Well Lindsey, I don't know why you think you can comment on an Economic thread, throw in your political dig without mentioning anything to do with economics, and then turn off any responses to your comment by saying "take it to another thread." Every intelligence agency on the planet thought there was WMD and Scott Ritter was accepting large checks from the Hussein administration. Maybe that had something to do with why one guy, who hadn't been to Iraq in years and was on the Iraqi payroll was not getting alot of coverage. You don't know what happened to the WMD and we've found some WMD. Oh, and if you care to refute any of what I just said, please, "Take it to another thread."

Rob

7/20/2006 07:45:00 AM  
Blogger chicagofinance said...

The Fed's Logic
July 20, 2006; Page A12

Every investor likes to believe that the bad news is behind him, so stocks understandably soared yesterday on Fed Chairman Ben Bernanke's allegedly dovish testimony to Congress on the future course of interest rates. For our money, however, yesterday's bigger and less reassuring news was the Commerce Department's June inflation report.

The June consumer price index proved, if more proof were needed, just how big a monetary policy mistake the Fed made from late 2003 through 2005. The government's price indices operate on a lag, often as long as 24 months, and they are now showing a marked inflation revival that too many economists and pundits, including more than a few Fed Governors, have been reluctant to acknowledge.

Overall prices rose in June by 0.2%, a deceptively low number since it included a big decline in energy prices for the month; the real signal is that inflation has set in across the breadth of the U.S. economy. For the last 12 months prices have climbed at an annual rate of 4.3%, and for the last three months by 5.1%. So-called "core" inflation -- sans food and energy -- rose 0.3% in June and is now well above the 2% annual rate that the Fed says is at the top of its tolerable range. For the last three months, "core" inflation is up a scary 3.6%.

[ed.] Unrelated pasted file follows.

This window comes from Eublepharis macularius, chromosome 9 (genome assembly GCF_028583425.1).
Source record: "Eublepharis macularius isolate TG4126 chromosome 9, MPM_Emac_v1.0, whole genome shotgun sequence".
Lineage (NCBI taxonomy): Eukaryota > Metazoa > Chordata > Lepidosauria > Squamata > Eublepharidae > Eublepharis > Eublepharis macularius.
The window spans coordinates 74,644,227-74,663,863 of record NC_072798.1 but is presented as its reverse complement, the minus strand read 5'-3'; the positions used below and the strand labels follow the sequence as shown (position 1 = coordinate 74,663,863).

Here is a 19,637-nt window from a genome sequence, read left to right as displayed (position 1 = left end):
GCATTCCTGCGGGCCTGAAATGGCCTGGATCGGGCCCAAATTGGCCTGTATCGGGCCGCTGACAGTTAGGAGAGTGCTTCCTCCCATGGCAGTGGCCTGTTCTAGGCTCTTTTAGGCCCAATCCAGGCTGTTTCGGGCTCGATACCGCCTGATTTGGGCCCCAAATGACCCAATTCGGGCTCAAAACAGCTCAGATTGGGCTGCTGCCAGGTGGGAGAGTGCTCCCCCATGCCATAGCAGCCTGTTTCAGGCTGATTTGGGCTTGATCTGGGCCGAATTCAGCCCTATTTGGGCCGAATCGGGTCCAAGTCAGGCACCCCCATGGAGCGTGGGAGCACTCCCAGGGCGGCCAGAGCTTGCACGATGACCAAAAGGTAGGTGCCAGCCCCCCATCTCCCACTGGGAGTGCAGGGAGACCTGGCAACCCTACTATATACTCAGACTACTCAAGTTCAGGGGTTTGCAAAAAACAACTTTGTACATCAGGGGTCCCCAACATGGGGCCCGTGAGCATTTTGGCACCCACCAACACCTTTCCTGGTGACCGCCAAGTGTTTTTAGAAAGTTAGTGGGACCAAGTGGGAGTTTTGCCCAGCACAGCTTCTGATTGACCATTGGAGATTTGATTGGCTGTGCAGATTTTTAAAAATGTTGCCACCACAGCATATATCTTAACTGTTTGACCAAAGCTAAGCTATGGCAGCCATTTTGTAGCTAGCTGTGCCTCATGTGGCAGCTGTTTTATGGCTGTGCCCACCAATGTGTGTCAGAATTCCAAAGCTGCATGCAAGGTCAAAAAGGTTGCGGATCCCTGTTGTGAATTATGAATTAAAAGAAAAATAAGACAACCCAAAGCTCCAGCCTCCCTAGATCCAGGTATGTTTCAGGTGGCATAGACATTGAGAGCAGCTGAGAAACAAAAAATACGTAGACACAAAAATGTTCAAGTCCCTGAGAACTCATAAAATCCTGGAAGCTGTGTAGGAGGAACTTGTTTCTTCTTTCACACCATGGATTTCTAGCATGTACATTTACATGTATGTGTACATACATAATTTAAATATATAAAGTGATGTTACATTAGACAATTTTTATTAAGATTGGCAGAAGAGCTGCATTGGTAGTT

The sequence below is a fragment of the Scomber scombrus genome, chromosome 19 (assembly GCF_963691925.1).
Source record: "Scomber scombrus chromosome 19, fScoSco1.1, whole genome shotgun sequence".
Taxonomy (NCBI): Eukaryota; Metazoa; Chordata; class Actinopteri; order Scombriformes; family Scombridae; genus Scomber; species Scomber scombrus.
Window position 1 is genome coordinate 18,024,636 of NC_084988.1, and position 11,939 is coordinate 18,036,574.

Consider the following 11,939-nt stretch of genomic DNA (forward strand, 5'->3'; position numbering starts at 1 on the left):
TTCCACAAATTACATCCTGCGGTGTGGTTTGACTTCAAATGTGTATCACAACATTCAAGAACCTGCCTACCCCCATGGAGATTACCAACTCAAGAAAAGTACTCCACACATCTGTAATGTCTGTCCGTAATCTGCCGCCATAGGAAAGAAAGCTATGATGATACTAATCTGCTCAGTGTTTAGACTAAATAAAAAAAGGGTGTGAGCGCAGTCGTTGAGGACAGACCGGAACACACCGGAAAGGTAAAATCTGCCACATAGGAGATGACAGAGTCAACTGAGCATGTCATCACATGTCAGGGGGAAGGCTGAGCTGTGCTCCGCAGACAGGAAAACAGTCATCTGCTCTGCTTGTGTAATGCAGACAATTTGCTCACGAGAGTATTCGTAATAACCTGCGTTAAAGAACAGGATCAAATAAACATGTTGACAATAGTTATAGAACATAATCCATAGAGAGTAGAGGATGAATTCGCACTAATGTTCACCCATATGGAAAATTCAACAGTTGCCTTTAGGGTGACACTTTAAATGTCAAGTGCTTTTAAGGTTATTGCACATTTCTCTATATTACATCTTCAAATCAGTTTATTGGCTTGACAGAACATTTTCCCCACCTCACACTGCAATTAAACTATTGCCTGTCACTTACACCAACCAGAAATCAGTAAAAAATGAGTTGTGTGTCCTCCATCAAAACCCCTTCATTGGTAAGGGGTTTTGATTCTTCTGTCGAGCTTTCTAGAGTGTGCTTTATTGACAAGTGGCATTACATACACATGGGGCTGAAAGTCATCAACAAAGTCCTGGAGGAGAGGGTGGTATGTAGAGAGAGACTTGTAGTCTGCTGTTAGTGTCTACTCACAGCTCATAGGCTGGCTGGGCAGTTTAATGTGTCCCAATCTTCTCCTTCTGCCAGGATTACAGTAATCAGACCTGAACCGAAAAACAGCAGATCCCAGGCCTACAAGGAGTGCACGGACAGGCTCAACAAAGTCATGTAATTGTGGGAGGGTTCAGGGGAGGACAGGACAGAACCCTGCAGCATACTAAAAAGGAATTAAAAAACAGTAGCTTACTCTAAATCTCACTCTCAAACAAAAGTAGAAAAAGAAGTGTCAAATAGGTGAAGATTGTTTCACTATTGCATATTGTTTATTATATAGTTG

So when Mr. Bernanke declared in his testimony yesterday that "Inflation has been higher than we had anticipated in February," he was understating things by a good measure. The Fed has been wrong for a lot longer than February; it has merely taken the conventional price indices this long to make some people believe it.

One striking, and perhaps worrying, part of Mr. Bernanke's testimony yesterday was his implicit logic that real economic growth will soon slow down, therefore we don't have to worry about inflation as much, ergo interest rates may not have to keep rising. Mr. Bernanke is too good an economist to actually believe this. Real GDP growth (defined as growth less inflation) can decline even as prices are rising fast and nominal growth continues to roar. What the Fed should be watching is less real GDP than real prices, and this is where the Fed took its eye off the ball by staying too loose for too long.